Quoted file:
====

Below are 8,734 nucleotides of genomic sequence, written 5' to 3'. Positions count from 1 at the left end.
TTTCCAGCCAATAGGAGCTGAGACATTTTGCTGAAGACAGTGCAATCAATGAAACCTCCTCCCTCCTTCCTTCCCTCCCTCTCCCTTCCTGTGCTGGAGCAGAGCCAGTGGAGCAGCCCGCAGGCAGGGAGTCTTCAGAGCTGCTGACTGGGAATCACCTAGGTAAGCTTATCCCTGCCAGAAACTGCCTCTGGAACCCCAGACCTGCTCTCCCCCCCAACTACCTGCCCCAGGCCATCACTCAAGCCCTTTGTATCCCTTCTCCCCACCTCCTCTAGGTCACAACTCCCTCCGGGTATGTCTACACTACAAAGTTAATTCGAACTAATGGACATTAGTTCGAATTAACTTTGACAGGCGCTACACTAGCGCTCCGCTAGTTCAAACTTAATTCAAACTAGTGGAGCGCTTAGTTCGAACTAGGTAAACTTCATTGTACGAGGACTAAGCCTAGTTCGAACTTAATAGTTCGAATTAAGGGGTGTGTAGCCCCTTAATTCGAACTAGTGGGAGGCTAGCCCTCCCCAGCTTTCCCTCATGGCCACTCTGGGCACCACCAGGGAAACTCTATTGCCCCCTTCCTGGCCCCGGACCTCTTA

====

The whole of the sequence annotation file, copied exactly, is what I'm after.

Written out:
Below are 8,734 nucleotides of genomic sequence, written 5' to 3'. Positions count from 1 at the left end.
TTTCCAGCCAATAGGAGCTGAGACATTTTGCTGAAGACAGTGCAATCAATGAAACCTCCTCCCTCCTTCCTTCCCTCCCTCTCCCTTCCTGTGCTGGAGCAGAGCCAGTGGAGCAGCCCGCAGGCAGGGAGTCTTCAGAGCTGCTGACTGGGAATCACCTAGGTAAGCTTATCCCTGCCAGAAACTGCCTCTGGAACCCCAGACCTGCTCTCCCCCCCAACTACCTGCCCCAGGCCATCACTCAAGCCCTTTGTATCCCTTCTCCCCACCTCCTCTAGGTCACAACTCCCTCCGGGTATGTCTACACTACAAAGTTAATTCGAACTAATGGACATTAGTTCGAATTAACTTTGACAGGCGCTACACTAGCGCTCCGCTAGTTCAAACTTAATTCAAACTAGTGGAGCGCTTAGTTCGAACTAGGTAAACTTCATTGTACGAGGACTAAGCCTAGTTCGAACTTAATAGTTCGAATTAAGGGGTGTGTAGCCCCTTAATTCGAACTAGTGGGAGGCTAGCCCTCCCCAGCTTTCCCTCATGGCCACTCTGGGCACCACCAGGGAAACTCTATTGCCCCCTTCCTGGCCCCGGACCTCTTA